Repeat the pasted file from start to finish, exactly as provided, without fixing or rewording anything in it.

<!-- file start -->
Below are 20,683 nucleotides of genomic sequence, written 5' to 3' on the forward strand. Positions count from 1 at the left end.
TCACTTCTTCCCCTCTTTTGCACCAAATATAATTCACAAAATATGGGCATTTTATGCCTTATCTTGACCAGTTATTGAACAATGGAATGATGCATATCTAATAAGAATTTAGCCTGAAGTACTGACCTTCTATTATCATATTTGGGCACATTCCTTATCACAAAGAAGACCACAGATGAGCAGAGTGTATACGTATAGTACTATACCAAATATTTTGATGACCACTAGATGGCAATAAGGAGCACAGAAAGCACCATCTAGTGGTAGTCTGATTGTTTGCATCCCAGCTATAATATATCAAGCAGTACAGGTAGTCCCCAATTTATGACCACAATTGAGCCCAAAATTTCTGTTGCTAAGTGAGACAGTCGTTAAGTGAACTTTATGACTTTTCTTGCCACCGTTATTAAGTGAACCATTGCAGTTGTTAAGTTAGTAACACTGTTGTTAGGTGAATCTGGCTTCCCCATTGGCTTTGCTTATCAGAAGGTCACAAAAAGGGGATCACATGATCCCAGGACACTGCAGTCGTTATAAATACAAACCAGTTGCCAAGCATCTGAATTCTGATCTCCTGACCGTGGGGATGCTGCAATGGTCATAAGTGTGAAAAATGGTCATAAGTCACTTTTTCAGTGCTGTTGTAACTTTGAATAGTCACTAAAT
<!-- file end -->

Below are 20,683 nucleotides of genomic sequence, written 5' to 3' on the forward strand. Positions count from 1 at the left end.
TCACTTCTTCCCCTCTTTTGCACCAAATATAATTCACAAAATATGGGCATTTTATGCCTTATCTTGACCAGTTATTGAACAATGGAATGATGCATATCTAATAAGAATTTAGCCTGAAGTACTGACCTTCTATTATCATATTTGGGCACATTCCTTATCACAAAGAAGACCACAGATGAGCAGAGTGTATACGTATAGTACTATACCAAATATTTTGATGACCACTAGATGGCAATAAGGAGCACAGAAAGCACCATCTAGTGGTAGTCTGATTGTTTGCATCCCAGCTATAATATATCAAGCAGTACAGGTAGTCCCCAATTTATGACCACAATTGAGCCCAAAATTTCTGTTGCTAAGTGAGACAGTCGTTAAGTGAACTTTATGACTTTTCTTGCCACCGTTATTAAGTGAACCATTGCAGTTGTTAAGTTAGTAACACTGTTGTTAGGTGAATCTGGCTTCCCCATTGGCTTTGCTTATCAGAAGGTCACAAAAAGGGGATCACATGATCCCAGGACACTGCAGTCGTTATAAATACAAACCAGTTGCCAAGCATCTGAATTCTGATCTCCTGACCGTGGGGATGCTGCAATGGTCATAAGTGTGAAAAATGGTCATAAGTCACTTTTTCAGTGCTGTTGTAACTTTGAATAGTCACTAAAT